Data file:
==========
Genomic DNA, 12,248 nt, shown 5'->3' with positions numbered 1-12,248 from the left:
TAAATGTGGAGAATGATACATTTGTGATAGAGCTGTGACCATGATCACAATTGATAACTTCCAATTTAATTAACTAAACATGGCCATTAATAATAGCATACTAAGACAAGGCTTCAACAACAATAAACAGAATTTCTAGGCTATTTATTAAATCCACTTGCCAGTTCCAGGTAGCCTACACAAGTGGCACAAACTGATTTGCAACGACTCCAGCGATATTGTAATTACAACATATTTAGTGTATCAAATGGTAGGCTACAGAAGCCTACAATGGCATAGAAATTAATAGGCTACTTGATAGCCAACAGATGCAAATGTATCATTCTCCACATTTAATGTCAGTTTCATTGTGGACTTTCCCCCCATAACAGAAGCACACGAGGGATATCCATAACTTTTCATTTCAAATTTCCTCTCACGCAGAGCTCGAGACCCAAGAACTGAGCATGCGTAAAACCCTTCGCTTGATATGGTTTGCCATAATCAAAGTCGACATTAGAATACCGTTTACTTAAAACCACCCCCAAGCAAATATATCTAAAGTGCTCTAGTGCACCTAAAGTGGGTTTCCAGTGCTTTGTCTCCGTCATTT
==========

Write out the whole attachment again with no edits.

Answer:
Genomic DNA, 12,248 nt, shown 5'->3' with positions numbered 1-12,248 from the left:
TAAATGTGGAGAATGATACATTTGTGATAGAGCTGTGACCATGATCACAATTGATAACTTCCAATTTAATTAACTAAACATGGCCATTAATAATAGCATACTAAGACAAGGCTTCAACAACAATAAACAGAATTTCTAGGCTATTTATTAAATCCACTTGCCAGTTCCAGGTAGCCTACACAAGTGGCACAAACTGATTTGCAACGACTCCAGCGATATTGTAATTACAACATATTTAGTGTATCAAATGGTAGGCTACAGAAGCCTACAATGGCATAGAAATTAATAGGCTACTTGATAGCCAACAGATGCAAATGTATCATTCTCCACATTTAATGTCAGTTTCATTGTGGACTTTCCCCCCATAACAGAAGCACACGAGGGATATCCATAACTTTTCATTTCAAATTTCCTCTCACGCAGAGCTCGAGACCCAAGAACTGAGCATGCGTAAAACCCTTCGCTTGATATGGTTTGCCATAATCAAAGTCGACATTAGAATACCGTTTACTTAAAACCACCCCCAAGCAAATATATCTAAAGTGCTCTAGTGCACCTAAAGTGGGTTTCCAGTGCTTTGTCTCCGTCATTT